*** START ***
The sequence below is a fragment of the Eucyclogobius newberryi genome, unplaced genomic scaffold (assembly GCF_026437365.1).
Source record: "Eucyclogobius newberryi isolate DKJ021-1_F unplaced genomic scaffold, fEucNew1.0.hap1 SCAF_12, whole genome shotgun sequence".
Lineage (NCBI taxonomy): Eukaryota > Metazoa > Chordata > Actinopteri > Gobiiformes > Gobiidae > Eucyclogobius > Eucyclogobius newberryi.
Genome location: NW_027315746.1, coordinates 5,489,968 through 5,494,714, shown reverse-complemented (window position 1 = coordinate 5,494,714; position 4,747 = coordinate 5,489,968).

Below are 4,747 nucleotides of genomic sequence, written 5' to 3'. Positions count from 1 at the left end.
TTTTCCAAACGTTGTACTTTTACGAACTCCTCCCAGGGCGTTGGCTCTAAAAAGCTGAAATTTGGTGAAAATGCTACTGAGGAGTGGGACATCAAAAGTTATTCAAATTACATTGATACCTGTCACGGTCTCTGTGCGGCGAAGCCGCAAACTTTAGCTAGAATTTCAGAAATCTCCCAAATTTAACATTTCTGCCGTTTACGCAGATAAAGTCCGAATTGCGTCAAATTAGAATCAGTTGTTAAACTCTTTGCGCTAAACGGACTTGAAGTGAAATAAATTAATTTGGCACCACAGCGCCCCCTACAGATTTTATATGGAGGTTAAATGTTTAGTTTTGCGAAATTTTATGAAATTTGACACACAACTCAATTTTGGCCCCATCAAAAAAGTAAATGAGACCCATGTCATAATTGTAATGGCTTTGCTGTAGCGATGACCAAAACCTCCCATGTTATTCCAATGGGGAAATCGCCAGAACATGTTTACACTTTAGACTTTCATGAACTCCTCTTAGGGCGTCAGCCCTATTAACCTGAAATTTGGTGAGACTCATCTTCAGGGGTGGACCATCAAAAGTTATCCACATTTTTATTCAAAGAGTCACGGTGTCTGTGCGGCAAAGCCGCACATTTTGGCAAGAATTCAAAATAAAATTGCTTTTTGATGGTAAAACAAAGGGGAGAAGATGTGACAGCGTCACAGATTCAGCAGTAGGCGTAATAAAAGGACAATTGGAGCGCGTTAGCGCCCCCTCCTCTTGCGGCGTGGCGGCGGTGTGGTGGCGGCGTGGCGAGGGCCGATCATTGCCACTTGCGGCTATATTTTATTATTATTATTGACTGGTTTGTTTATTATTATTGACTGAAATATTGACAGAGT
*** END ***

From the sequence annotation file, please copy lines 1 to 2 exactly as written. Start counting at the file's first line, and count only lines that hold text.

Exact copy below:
The sequence below is a fragment of the Eucyclogobius newberryi genome, unplaced genomic scaffold (assembly GCF_026437365.1).
Source record: "Eucyclogobius newberryi isolate DKJ021-1_F unplaced genomic scaffold, fEucNew1.0.hap1 SCAF_12, whole genome shotgun sequence".